Puddles of spilled antifreeze are harmful to groundwater and potentially fatal to people and -- especially -- household pets. There are two types of antifreeze: the greenish-yellow ethylene glycol type, which has a sweet flavor and is toxic when ingested; and the pink or orange propylene glycol variety, which is somewhat less poisonous. If you spill either type in your garage, driveway, patio or home, clean it up promptly.
Confine pets away from the area of the spill until it has been fully cleaned.
Pour kitty litter, sawdust or other absorbent material on the spill immediately. Allow the material to absorb as much of the antifreeze as possible.
Slip on a pair of rubber gloves. According to the U.S. Environmental Protection Agency, antifreeze can be absorbed through the skin and cause damage to internal organs. Pick up and discard the absorbent material using paper towels.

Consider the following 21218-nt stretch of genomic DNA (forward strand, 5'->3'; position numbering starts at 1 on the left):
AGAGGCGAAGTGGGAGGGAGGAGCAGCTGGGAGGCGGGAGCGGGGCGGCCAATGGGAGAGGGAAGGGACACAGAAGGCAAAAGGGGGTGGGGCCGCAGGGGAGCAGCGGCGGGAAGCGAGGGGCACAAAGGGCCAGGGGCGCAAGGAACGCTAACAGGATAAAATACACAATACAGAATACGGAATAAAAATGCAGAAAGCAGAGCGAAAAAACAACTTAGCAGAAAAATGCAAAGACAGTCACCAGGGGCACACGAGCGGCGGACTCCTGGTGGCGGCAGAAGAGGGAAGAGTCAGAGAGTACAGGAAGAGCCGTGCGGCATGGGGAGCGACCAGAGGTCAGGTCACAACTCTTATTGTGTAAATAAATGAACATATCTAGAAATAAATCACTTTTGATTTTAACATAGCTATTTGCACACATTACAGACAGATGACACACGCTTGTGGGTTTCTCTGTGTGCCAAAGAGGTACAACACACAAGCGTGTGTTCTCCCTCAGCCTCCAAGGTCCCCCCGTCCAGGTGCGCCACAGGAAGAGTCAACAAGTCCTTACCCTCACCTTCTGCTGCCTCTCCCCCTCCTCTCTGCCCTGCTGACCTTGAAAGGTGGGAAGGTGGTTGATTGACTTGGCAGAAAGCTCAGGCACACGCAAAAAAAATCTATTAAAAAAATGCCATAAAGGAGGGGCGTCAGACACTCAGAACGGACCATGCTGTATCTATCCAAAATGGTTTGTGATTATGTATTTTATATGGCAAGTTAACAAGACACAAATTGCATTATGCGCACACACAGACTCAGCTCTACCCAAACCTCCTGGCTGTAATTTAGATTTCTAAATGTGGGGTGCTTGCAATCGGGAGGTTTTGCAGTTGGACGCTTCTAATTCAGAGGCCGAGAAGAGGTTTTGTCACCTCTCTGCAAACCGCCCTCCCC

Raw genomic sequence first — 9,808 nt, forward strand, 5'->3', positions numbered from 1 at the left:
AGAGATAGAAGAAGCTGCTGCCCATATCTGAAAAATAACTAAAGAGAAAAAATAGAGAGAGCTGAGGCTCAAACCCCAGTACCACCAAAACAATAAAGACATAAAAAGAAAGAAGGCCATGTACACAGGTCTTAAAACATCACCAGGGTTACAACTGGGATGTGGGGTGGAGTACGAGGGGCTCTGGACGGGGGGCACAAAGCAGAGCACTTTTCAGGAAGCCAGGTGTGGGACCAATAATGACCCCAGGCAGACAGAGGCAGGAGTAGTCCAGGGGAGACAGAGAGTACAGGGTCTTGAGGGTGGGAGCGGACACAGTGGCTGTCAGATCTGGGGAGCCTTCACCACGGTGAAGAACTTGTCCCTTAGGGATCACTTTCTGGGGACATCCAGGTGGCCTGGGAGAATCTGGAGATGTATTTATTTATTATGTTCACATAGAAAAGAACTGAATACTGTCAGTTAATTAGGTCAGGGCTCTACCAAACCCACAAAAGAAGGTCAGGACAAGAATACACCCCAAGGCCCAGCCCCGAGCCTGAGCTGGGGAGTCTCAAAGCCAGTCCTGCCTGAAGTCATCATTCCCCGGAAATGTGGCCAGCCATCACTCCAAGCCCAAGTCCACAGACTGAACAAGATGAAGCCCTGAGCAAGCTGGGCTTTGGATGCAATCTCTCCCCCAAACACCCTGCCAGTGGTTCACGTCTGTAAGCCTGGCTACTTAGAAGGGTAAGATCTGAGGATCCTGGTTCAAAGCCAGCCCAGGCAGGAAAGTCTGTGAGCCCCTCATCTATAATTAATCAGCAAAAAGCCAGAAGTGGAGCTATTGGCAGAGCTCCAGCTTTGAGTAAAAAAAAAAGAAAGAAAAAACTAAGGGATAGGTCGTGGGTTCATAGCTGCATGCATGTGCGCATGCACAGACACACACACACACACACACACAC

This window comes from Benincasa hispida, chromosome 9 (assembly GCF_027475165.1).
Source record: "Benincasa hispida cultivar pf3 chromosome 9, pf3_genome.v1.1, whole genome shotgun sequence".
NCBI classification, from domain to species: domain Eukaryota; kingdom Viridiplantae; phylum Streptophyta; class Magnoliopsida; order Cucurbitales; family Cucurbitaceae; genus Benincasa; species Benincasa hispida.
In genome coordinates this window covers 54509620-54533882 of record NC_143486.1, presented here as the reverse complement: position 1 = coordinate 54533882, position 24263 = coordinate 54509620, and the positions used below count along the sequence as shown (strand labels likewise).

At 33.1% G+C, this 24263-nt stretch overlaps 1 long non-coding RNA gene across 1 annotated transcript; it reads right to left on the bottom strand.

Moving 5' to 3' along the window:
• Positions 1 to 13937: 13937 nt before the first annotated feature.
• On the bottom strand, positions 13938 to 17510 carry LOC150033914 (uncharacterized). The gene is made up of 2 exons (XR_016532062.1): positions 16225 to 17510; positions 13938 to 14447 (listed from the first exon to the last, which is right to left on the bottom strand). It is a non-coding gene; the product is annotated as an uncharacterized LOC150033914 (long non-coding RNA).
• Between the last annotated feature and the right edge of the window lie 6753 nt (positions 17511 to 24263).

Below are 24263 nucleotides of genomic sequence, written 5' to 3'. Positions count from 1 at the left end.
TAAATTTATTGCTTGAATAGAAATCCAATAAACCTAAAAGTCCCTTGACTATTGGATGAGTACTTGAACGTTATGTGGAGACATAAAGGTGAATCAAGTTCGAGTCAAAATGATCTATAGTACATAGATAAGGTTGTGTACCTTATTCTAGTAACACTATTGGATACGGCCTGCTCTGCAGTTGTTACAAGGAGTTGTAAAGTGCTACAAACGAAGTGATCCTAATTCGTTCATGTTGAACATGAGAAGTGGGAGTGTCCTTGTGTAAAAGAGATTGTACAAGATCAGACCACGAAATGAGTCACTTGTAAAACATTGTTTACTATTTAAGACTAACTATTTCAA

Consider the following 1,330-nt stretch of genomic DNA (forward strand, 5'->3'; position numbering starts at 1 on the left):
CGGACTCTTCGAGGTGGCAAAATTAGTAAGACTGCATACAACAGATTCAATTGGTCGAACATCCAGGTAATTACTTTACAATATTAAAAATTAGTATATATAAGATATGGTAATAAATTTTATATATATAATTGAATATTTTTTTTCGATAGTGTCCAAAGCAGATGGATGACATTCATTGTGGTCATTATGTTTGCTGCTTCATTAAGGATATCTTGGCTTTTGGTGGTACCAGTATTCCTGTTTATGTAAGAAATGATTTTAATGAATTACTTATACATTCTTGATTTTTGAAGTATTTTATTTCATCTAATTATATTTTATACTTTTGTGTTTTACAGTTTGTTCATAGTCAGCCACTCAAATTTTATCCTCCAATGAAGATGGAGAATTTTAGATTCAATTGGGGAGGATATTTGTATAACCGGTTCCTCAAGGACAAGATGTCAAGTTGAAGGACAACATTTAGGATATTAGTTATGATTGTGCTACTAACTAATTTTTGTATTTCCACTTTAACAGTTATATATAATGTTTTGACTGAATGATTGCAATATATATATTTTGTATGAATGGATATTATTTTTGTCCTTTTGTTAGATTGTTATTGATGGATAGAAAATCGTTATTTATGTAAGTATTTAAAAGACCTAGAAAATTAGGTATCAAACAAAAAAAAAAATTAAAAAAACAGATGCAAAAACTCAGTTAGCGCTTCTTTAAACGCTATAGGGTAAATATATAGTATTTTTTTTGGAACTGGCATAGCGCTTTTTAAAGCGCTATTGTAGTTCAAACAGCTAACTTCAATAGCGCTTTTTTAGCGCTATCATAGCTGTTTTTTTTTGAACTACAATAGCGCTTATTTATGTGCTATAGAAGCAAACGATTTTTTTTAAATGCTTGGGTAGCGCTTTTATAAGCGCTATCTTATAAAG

Clean the spill area vigorously using soap and warm water. If the spill is in the garage or outdoors, you can hose the remaining suds and water into your lawn. Rinsing it into the lawn allows the soil to filter the toxins before they reach groundwater, while if hosed into the street it flows directly into storm drains. If the spill is indoors, sop it up with paper towels and discard them into a sealed plastic bag. Do not rinse the water and suds down the drain.
Immediately secure the used paper towels and absorbent material where it won't be disturbed by animals until it can be picked up with the rest of your trash.